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Scott Allie - "Buffy Season 8" Comic Book - Issue 12 - He comments the fan’s reactions

samedi 8 mars 2008, par Webmaster

So on March 5, 2008, we released a story Joss first told me about a year ago. Buffy wakes up in bedroom furniture next to her friend and fellow Slayer, Satsu. (Some fans have written in to ask Satsu’s last name ; we do not know yet.) It caused a bit of a stir. I’ll assume that anyone reading this page is a Buffy fan, and understands what Joss does well enough to know that this was not done with the goal of creating a stir. The article that was released in the New York Times on the same day was also not set up to drive sales, although we assumed it would have that effect. It was done because we expected a reaction to the comic, and we wanted you all to have it straight from the horse’s mouth, Joss’s words out there in public. Since Drew Goddard wrote this issue rather than Joss, I didn’t want a bunch of people reacting by saying, "Did Joss know about this ?!?" Those of you who get what we’re doing with Season Eight would not ask that question, but I assume the casual reader might not fully understand.

For the first time tonight, I spent some time on Whedonesque, and it was interesting to see the reactions—reactions posted in response to the Times article, before the comic was released, full of doubt about where the story was going ; and a separate thread reacting to the comic itself, much more supportive and confident about where the Buffy-Satsu thing was going—while also focusing on other aspects of the story, like Dracula’s reappearance. As for the Buffy-Satsu relationship, Whedonesque posters reacted about as I expected. Some dismay, some excitement, a small amount of disgust and disappointment. It’s a microcosm of the nation, albeit a bit left-leaning, considering how many of them proclaim Joss Whedon Is My Master. I just now got our first letter of comment on the issue, from a reader who likened the scene in question to sexually explicit fan fiction, and said that if this becomes a regular thing he’ll stop reading the book. Of course I hope he sticks around . . .

This story is going to speak for itself over the next few issues and the next few years. There are two things I feel the need to say. One : Joss did this purely for the sake of character development with his girl, taking her to the inner places that he takes his characters. Two : Everything Dark Horse did—setting up the New York Times article, advising retailers to order extra copies—was more our way of anticipating the reaction rather than cashing in. Not that we’re opposed to cashing in on our most successful comic—but with the Times, we wanted to get something from Joss out in front of the public, as I said above, and we wanted to limit it to one major feature on the day of release, and the Times felt like the most respectful and respectable place to do it. Regardless of what we did, we assumed that this issue would cause a major stir, would nab the attention of the national media more than, say, issue #10. In fact, ABC News called the day the issue came out asking for an interview with Joss, and other news outlets have followed. That kind of coverage was naturally going to happen, and with that happening, new people will go into comics shops looking for it. Joss had told us we could not tell anyone what he and Drew were up to prior to the day of release. But we felt that if retailers were given no warning, and didn’t have extra copies to sell, they’d be losing money on books they could’ve sold—they’d be mad at us for that. So advising them to order extra copies in advance, but not telling them why, was our calculated risk, which we hoped would just make them better prepared for when the Times article hit the streets.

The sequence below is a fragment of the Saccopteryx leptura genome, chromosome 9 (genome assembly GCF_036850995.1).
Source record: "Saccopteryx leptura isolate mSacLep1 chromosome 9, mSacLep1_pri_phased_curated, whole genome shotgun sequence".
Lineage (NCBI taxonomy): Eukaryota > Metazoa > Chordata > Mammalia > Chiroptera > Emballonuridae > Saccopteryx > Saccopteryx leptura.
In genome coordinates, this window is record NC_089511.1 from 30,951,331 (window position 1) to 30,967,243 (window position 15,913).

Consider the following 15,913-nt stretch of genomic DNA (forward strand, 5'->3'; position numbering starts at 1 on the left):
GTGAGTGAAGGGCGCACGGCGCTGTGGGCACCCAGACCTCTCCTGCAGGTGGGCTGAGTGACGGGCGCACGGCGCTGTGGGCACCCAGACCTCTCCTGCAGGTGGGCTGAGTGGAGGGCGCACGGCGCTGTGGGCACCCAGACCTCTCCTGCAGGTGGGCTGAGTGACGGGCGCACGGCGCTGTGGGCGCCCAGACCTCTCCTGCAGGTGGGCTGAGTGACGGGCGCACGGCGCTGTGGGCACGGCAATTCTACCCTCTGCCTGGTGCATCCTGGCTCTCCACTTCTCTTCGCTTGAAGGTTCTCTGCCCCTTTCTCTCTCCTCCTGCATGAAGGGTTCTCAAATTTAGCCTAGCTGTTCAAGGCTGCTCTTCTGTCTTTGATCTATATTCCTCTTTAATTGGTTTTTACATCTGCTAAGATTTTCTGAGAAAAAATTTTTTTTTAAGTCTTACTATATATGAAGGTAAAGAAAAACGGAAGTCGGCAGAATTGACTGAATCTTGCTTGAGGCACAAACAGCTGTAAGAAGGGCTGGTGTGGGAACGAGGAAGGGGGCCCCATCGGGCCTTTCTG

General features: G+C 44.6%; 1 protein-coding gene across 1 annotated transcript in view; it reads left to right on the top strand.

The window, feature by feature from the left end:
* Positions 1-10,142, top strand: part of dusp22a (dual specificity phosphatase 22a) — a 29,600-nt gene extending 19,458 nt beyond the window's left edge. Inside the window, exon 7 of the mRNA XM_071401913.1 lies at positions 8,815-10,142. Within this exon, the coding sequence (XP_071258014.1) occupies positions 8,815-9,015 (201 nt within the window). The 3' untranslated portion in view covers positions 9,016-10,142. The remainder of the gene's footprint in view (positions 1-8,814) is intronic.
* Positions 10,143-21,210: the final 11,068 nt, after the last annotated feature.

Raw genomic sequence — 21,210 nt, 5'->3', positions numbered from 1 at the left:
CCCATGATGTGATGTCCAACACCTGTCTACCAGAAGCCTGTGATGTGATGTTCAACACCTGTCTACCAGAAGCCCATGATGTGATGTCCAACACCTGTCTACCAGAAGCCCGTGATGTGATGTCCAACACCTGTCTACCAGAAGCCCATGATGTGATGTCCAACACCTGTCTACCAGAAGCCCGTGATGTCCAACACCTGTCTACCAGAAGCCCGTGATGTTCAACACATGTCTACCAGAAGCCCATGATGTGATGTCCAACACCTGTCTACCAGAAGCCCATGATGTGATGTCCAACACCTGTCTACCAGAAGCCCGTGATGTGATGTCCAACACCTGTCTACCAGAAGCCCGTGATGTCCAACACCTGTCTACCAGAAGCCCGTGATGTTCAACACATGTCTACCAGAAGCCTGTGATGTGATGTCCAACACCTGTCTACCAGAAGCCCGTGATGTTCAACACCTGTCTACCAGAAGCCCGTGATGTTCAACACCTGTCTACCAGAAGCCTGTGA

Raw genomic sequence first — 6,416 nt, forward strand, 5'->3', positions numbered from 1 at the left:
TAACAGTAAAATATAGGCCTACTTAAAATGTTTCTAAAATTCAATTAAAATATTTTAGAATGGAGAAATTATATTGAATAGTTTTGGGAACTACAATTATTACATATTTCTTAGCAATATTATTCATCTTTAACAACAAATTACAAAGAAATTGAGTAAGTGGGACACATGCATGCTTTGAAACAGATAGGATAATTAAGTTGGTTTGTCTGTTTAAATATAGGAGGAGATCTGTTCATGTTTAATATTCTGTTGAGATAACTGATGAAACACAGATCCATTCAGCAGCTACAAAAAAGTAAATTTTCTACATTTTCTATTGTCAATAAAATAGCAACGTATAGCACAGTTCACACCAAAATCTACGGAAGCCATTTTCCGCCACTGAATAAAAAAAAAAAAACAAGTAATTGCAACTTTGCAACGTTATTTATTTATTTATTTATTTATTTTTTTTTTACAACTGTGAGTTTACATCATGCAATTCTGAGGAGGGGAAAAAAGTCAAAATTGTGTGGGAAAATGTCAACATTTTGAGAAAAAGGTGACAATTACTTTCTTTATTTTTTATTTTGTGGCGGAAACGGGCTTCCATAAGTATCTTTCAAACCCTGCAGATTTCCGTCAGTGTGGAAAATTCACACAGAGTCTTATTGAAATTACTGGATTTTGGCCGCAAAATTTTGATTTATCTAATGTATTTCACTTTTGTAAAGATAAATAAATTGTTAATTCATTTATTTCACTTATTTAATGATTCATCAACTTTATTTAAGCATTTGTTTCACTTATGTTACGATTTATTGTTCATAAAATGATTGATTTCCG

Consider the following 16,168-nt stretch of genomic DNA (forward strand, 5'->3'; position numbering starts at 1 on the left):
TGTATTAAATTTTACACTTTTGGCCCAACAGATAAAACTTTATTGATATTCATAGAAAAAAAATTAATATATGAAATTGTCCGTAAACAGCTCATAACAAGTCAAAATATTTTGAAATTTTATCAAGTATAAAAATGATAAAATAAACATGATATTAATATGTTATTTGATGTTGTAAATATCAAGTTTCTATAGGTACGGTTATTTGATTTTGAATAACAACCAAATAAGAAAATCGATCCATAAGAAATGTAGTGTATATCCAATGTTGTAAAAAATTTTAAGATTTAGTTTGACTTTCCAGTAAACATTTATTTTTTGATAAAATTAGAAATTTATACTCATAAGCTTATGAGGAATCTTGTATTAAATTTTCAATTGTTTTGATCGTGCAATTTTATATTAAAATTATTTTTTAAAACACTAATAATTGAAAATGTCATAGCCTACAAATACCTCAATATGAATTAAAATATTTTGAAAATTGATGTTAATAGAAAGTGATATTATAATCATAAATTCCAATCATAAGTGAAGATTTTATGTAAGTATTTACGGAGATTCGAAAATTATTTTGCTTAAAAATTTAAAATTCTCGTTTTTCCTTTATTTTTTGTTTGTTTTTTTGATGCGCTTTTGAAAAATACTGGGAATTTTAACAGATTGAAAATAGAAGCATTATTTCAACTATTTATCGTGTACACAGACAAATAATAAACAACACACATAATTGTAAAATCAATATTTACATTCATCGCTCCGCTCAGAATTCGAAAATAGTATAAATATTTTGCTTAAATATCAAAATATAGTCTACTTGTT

Bottom line—after reading Buffy #12, you still don’t really know where this is going. Joss and Drew have a lot more twists for you, all totally driven by these great characters, and as usual threatening to reduce the characters to tears, or worse. Keep reading—there’s not another story like this out there.


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